Saturday, June 28, 2008

Sophea’s Journey Through Hell (1)

As a young teen, Sophea’s first experience with sex was not with someone whom she thought she loved. A total stranger in a dirty guesthouse on the road to Siem Reap, the tourist mecca of Cambodia, raped her. When he was done, a second man raped her and brutally beat her when she tried to resist. This was fourteen-year-old Sophea’s introduction to sex.

After this ordeal, the woman who had lured Sophea from her home with the promise of a legitimate job told Sophea not to worry. She said the men paid for the experience. Sophea, however, never saw any of the money and ended up being sold to a brothel where she spent eight months in a living hell.

How did an innocent girl end up in a place like this? It all started with a single incident of domestic violence.

One day when Sophea was in the third grade, her grandfather and mother got into an argument. After being hit, Sophea’s mom ran away to the Thai border, leaving her family behind.

Sometimes it’s hard growing up in a fractured family in the most prosperous country on earth. But growing up destitute and in a broken family in one of the poorest nations on earth can drive people to make desperate decisions.

In order to help her family make ends meet, Sophea took a job as a laborer at a sugarcane farm in Thailand. The adults mistreated her, calling her lazy and blaming her for everything that went wrong. She needed whatever money she could get but wanted desperately to escape this oppressive situation. One day a man came along speaking her native tongue. He invited Sophea to come to work in Bangkok. She trusted him and went. There she spent the next year working as a laborer and receiving nothing in return. So she called her grandma and asked to come home.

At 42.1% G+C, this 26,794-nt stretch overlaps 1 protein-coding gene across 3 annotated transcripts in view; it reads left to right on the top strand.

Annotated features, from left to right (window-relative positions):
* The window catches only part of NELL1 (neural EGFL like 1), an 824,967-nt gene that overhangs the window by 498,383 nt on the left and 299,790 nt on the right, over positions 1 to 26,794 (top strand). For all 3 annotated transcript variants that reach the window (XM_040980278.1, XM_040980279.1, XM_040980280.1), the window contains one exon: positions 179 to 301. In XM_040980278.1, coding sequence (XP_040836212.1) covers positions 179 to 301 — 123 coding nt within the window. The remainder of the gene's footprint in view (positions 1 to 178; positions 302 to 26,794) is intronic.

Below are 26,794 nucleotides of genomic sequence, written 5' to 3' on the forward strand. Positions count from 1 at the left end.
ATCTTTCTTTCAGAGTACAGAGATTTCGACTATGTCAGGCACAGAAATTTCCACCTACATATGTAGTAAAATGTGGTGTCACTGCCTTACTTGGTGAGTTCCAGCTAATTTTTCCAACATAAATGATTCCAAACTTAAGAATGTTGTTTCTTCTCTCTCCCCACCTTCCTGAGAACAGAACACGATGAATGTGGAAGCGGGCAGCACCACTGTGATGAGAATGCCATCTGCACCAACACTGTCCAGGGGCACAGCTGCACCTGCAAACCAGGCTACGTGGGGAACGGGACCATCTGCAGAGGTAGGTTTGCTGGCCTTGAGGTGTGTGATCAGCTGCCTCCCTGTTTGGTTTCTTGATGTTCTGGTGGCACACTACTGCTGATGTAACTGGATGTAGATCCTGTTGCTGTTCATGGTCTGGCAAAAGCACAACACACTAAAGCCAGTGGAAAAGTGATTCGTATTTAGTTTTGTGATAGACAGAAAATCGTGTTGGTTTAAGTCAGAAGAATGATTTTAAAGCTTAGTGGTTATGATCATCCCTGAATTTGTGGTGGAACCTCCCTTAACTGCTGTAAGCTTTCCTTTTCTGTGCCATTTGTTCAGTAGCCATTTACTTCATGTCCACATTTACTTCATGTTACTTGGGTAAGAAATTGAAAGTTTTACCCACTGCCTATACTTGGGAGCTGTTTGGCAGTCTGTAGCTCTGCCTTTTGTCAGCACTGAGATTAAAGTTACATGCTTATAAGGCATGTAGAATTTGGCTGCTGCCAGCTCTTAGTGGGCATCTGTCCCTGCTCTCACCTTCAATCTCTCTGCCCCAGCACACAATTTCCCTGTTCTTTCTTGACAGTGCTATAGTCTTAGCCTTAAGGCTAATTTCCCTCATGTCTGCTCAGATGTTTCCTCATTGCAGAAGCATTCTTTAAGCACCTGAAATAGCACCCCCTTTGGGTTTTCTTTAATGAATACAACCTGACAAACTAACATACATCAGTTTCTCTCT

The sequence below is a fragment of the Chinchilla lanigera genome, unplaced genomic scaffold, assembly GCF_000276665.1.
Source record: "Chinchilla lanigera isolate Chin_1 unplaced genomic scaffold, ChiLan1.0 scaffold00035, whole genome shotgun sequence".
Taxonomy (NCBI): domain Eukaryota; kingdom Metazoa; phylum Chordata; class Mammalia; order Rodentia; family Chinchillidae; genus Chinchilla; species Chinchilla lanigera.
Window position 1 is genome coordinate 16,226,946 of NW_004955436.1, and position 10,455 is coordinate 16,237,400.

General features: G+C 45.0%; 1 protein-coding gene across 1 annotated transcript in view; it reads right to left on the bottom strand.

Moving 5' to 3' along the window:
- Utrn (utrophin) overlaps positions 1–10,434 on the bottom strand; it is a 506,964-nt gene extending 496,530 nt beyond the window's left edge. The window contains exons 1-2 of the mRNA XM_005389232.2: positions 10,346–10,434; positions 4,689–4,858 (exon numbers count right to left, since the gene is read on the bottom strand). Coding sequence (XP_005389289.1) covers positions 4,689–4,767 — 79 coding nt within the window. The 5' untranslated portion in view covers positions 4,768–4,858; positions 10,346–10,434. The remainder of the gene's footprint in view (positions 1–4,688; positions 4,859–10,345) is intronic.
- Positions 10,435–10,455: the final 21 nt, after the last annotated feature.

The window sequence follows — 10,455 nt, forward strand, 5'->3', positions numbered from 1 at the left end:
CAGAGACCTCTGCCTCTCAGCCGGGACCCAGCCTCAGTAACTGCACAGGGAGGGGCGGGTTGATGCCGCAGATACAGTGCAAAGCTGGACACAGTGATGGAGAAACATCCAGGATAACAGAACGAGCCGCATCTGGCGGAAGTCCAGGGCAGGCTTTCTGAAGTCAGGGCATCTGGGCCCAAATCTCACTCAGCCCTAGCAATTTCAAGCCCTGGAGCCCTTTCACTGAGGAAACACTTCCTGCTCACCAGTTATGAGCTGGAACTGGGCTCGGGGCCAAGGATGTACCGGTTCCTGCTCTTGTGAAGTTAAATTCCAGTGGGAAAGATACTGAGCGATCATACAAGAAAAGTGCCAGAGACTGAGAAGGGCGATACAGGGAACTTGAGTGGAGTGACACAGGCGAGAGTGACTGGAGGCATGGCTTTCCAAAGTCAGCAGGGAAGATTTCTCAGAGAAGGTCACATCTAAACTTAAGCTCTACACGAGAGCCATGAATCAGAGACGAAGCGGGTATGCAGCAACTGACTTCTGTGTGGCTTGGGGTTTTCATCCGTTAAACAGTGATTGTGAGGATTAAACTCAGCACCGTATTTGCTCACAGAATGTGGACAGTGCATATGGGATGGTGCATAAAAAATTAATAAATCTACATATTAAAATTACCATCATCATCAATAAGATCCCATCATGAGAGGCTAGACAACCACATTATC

Sometime later after returning home, a woman came through her hometown telling about a restaurant in Siem Reap that was hiring responsible girls to wait on tables. The pay was sixty dollars a month. Sophea left with her grandmother’s blessing. And on the way, she found herself at the guesthouse where she was raped and then was sold to the brothel.

Next installment: Sophea escapes to freedom

O LORD, see how my enemies persecute me! Have mercy and lift me up from the gates of death —Psalm 9:13

Sunday, June 8, 2008

The Judge's Verdict

My wife and I had a retired judge and his wife over to the house the other night, along with a couple of their friends. They wanted to see a film that we have featuring one of the Rapha girls telling her story about being sex trafficked.

Following the film, they were unsettled and said, “We live such sheltered lives here in America, we had no idea that things like this were happening in the world.” And then the judge said, “It makes you wonder…” he paused for a moment of self-editing and then voiced his thoughts aloud by saying, “…why doesn’t God do something about this?”

I told him that I used to think the same way. My protests over the evil and suffering in the world were well rehearsed. Until one day, God brought me up short. In the midst of my questioning, God impressed His gentle reply upon my spirit: “Why don’t you do something about this?” There I stood before the Judge without a defense.

Think about it. How did God eradicate all the suffering caused from polio? He used a man like Jonas Salk. How did God answer the evil of Nazism? He used the Allied forces, many paying the ultimate sacrifice. This amazing, albeit mysterious, God allows us to shape the future to a large degree. He gives us the freedom to determine the type of world in which we’ll live.

I then asked the judge a simple question: “Do you want to live in a world where millions of children are trafficked?” I waited for his verdict. His answer is of small consequence here. The only thing that matters is how you'll answer that question.

Defend the cause of the weak and fatherless; maintain the rights of the poor and oppressed. Rescue the weak and needy; deliver them from the hand of the wicked. (Psalm 82:3,4)